THE critics are clearing their throats. Here we go again, they will say. What do you know, fresh from being eliminated somewhat embarrassingly from the running for automatic qualification for Euro 2020 – we still have a play-off semi-final up our sleeves in March – the SFA are conducting ANOTHER review into youth development in Scotland.

Cue copious mentions of the ill-fated attempts of the past, including Rinus Michels and his Think Tank, the illustrious Dutchman who co-founded total football with Johan Cruyff, and Henry McLeish’s more recent review in 2010. While pilot schemes were under way before then, the McLeish report gave its full endorsement to Scotland’s network of seven performance schools, which at an annual spend of £700,000, could soon be about to find themselves in the firing line.

The truth is more complex than that. Because in truth, this move has been in the pipeline for ages, at least since the balance of the SFA’s seven-man board changed in the spring with Rod Petrie moving to president and Mike Mulraney coming in as vice president. How to streamline and improve youth development in this country was one of the key topics raised at a recent meeting of the Professional Game Board, conducted well before our Group I elimination was sealed.

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It has long been a contention of what was once called a ‘modernising’ faction on the board that the SFA are attempting to do too much with their £38m turnover. They think they should focus on doing less better.

While relations between the SPFL and the SFA on Hampden’s sixth floor are far more cordial these days than they once were, there has been a consistent feeling amongst many clubs that the SFA shouldn’t be lecturing them on how to develop their young players, considering it is they who do the hard yards in their academies across the land. Now well represented on the SFA main board and in a position to do something about it, this is the background to the latest root-and-branch review into the SFA’s youth development policies.

The first thing that should be stated is that the process to become more efficient at youth level is a noble one. Too many of the talented young players we do have still go missing between the age of 17 and 20.

We can hardly claim to be satisfied with a nationwide talent spotting and development scheme which has provided national team manager Steve Clarke with a shortage in the striking position and at central defence, not to mention one functioning international right back in Stephen O’Donnell. The Kilmarnock man is an honest player and in the squad on merit but surely there has to be more competition there.

But while it is one thing to give the clubs more autonomy, another question is whether they can be trusted to do the right thing without regulation. Where once the SPFL had quotas for under-age players in first teams and matchday squads, no such rules are now in place. Clubs, by their nature self-interested. They have no obligation to play them.

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For all that sides like Motherwell and Hamilton should be commended for making blooding young players part of their modus operandi in recent years, it is a fairly safe bet that Mikey Johnston will be the only Scottish Under-21 player to get regular game time at either Celtic or Rangers, two sides going hell for leather to try to capture the league. It is one thing collecting the best young players in the land, quite another getting them into your first team. Celtic may have blooded the likes of Kieran Tierney and developed the likes of Callum McGregor, but much of the credit for that must go to Ronny Deila and an era where the club exerted a near total domestic dominance.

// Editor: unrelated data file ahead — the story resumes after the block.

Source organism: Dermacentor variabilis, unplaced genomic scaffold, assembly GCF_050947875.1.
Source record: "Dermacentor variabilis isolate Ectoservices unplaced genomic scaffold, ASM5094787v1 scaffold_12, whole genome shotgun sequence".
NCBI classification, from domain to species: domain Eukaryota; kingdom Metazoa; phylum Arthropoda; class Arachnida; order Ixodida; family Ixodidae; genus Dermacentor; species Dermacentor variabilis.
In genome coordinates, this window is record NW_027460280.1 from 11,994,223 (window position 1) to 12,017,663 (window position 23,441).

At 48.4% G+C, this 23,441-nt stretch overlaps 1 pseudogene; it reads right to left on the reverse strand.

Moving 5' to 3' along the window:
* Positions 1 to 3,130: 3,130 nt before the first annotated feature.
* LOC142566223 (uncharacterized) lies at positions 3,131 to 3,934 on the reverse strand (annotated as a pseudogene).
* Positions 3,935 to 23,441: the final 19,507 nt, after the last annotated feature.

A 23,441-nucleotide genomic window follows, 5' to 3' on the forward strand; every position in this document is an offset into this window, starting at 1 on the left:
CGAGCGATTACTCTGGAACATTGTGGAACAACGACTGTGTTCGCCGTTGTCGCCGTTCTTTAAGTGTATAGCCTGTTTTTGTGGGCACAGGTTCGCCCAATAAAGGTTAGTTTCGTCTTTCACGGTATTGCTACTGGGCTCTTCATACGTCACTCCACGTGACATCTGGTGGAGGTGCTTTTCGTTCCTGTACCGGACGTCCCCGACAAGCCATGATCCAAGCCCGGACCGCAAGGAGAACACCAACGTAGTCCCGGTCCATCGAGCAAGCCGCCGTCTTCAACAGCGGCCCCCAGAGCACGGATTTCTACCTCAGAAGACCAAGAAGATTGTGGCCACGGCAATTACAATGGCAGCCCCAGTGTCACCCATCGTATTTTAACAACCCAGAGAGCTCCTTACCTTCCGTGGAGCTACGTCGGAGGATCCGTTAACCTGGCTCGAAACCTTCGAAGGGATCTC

That is where the loan system comes in, so the theory goes. But this is another area which is under the SFA microscope. The feeling is that big clubs often prefer to hoard their very best players in case a first team injury comes along rather than send them out into the wild. Consequently, that crucial development phase can often be lost.

The reserve league certainly doesn't seem to be the answer - currently limping along with ten teams, Rangers, Celtic, Hibs and Aberdeen having taken the decision that their interests are best served out of it.

As for the performance schools, their worth may only just be coming to fruition, with star pupils such as Billy Gilmour and Harry Cochrane reaching maturity. Of course, they are imperfect. With only seven to cover the whole of Scotland, vast areas of the country’s geography are well nigh untouchable. Kids aged 12 can be asked to get up at 6am to travel an hour to and from school, and are knackered by the time they get to train with their pro youth academies at night. With year as little as a handful of kids, much of the playing time is against the pupils in older years. But as difficult as the logistics might be, I still feel young players generally prosper if you can build sport into their daily routines. Quite apart from the fact that scrapping them would cause the upheaval of uprooting kids from their schools, are they really the problem?

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There are no easy answers here. But a start would be taking a page out of Belgium’s book. Let’s encourage children to work more on technique and give them appropriate facilities to do so. Let’s regulate in a way that encourages them to get more game time during those crucial years between 16 and 20.

Let’s not be afraid to rip up the blueprint if things aren’t working. Hell, why not even ask Steve Clarke for his ideas, given he is the man at the sharp end of all this. But let’s make sure we are not throwing the baby out with the bathwater while we do so.